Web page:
The January Sixth hearings have so far provided compelling and explosive details about efforts from former President Trump and his inner circle to try and circumvent the 2020 election, which was won by President Joe Biden. Yesterday’s hearing also offered a new fact: Texas Congressman Louie Gohmert was part of a cohort of congressional Republicans that tried to acquire a presidential pardon for their role in the Insurrection.
At the opening hearing, co-chair of the Select Committee to Investigate the January 6th Attack on the United States Capitol, Rep. Liz Cheney said that Rep. Scott Perry (R-PA) had sought a presidential pardon, and that other members of Congress followed his lead. On Thursday, at the fifth hearing, the Committee played video of a deposition from Cassidy Hutchison, a former aide to White House Chief of Staff Mark Meadows, who confirmed that Gohmert wanted a pardon.
Congressman Adam Kinzinger, one of two Republicans on the committee, led Thursday’s hearing and offered his own thoughts on colleagues seeking presidential pardons. “The only reason I know to ask for a pardon is because you think you’ve committed a crime,” he said.
Gohmert’s involvement in the lead-up to the Insurrection was significant. In December 2020, he sued Mike Pence, claiming that the Vice President had the ability to overturn the electoral college. That lawsuit was tossed, but Gohmert would appear on Newsmax and encourage supporters of the former president to “go to the streets.”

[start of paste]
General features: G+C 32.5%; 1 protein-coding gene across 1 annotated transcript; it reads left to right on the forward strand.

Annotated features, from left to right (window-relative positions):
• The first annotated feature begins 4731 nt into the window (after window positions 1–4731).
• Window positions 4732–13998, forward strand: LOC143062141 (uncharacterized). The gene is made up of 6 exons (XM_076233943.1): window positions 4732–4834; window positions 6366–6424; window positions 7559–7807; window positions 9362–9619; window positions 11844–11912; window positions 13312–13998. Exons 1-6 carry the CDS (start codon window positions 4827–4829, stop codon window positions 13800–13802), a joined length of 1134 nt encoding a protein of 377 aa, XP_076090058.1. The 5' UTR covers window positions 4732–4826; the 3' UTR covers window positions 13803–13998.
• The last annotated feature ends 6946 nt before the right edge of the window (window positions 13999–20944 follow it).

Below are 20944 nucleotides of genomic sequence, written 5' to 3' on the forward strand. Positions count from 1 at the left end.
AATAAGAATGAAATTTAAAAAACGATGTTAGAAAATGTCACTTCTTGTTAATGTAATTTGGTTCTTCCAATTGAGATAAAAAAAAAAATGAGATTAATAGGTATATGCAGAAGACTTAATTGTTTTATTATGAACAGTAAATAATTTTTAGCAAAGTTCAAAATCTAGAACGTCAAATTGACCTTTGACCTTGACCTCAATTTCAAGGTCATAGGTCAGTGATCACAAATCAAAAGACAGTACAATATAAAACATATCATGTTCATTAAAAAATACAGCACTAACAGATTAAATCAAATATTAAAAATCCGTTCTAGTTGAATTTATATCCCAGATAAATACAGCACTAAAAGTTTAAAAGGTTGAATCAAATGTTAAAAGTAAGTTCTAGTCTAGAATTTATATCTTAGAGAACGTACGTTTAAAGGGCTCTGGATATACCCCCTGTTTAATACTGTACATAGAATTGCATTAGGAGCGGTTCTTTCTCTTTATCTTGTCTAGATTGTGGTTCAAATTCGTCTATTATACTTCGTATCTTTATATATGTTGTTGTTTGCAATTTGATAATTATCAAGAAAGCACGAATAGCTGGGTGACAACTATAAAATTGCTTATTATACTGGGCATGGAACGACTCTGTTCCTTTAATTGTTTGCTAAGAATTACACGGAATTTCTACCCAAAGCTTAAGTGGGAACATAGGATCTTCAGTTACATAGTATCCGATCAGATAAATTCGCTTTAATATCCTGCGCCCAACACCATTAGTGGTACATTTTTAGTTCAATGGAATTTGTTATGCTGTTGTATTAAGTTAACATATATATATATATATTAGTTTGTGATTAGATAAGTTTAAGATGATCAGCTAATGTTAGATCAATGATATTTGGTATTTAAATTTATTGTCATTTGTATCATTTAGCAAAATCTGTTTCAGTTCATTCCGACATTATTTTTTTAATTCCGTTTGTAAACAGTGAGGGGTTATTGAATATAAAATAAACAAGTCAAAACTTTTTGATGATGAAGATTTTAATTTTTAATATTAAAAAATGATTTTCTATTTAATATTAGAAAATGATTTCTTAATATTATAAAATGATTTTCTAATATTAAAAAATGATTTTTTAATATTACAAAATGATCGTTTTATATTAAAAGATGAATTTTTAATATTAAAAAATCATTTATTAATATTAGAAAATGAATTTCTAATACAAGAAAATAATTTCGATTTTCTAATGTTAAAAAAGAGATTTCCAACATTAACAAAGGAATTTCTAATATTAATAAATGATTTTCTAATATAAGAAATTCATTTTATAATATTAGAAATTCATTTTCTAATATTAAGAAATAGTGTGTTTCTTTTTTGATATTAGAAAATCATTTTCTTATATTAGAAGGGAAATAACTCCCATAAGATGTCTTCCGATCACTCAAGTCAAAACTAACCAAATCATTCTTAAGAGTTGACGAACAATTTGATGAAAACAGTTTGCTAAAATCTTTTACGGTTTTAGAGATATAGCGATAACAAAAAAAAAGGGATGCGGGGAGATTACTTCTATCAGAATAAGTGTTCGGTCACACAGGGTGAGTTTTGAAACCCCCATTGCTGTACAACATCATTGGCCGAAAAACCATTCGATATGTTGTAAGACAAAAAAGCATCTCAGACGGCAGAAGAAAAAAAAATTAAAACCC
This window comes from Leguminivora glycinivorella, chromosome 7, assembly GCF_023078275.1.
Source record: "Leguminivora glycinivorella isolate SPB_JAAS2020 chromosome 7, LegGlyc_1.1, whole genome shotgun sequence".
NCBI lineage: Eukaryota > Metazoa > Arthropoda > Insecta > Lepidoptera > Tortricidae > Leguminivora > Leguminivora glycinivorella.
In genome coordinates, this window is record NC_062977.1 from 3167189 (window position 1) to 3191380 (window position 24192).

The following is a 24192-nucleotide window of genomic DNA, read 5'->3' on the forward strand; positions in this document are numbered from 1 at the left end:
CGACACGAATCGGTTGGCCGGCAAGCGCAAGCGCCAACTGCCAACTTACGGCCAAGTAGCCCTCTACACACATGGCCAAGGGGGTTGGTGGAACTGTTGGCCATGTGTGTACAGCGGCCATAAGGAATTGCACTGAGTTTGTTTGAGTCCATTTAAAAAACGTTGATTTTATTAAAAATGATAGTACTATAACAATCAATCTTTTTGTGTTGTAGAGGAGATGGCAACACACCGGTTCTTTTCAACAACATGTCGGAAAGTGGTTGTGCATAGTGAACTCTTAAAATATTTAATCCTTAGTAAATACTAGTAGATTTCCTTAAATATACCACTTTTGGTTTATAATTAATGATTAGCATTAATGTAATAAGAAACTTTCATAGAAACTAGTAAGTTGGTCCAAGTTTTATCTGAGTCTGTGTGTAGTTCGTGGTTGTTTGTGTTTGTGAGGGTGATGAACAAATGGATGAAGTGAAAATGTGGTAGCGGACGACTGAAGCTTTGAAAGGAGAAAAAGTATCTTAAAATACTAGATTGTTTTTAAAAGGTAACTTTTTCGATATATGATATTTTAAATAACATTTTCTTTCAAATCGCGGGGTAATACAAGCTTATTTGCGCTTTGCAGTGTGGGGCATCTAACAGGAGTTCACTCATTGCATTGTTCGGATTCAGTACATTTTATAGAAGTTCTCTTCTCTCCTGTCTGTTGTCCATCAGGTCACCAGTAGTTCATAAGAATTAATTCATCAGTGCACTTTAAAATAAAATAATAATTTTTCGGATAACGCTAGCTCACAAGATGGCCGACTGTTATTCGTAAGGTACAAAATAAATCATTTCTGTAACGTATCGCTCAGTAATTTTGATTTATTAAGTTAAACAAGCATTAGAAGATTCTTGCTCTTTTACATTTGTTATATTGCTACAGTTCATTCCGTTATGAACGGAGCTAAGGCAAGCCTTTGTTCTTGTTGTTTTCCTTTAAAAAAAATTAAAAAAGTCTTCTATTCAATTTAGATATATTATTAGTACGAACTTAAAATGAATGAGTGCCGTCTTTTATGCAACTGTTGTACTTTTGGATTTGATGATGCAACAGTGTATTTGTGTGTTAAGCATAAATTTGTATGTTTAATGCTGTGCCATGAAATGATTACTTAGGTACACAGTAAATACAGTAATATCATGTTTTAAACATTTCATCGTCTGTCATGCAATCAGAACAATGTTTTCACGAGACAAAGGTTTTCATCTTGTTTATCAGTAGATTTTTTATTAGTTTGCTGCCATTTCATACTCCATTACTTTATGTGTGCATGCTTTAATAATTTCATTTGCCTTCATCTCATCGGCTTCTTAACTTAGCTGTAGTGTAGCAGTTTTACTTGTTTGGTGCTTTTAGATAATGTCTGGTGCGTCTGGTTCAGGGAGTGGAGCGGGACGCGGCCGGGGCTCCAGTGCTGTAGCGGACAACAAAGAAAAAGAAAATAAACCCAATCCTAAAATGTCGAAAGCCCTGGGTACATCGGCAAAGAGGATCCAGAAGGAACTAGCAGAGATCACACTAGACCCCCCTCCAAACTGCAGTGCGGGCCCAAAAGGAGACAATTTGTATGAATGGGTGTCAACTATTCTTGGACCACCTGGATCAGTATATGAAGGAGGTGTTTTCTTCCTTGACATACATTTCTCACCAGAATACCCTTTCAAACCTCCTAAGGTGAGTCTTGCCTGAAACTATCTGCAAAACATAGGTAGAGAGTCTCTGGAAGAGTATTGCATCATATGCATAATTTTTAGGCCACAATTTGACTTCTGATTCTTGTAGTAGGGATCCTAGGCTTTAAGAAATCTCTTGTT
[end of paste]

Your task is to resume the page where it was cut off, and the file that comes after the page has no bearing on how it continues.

Gohmert currently represents Texas in congressional district one, but he opted to not run for re-election and tried to oust indicted Attorney General Ken Paxton in the Republican primary. He came in fourth, behind Land Commissioner George P. Bush and Republican Member of the Texas Supreme Court Eva Guzman.
Gohmert’s campaign Twitter feed, which still says he is a candidate for Attorney General, has not sent anything since March 1, the date of the Texas primary. His official congressional account, however, remains active. He recently blasted President Biden for celebrating the availability of COVID-19 vaccines for children six-months to five-years-old. And after the tragic shooting in Uvalde at Robb Elementary, he took to the congressional floor to claim that eliminating prayer in school is the cause for mass shootings.
Original photo: Gage Skidmore / Wikimedia Commons
A longtime writer and journalist, Jessica was thrilled to join the Texas Signal where she could utilize her unique perspective on politics and culture. As the Features and Opinion Editor, she is responsible for coordinating editorials and segments from diverse authors. She is also the host of the podcast the Tex Mix, as well as the co-host for the weekly SignalCast. Jessica attended Harvard College, is a onetime fitness blogger, and has now transitioned to recreational runner (for which her joints are thankful).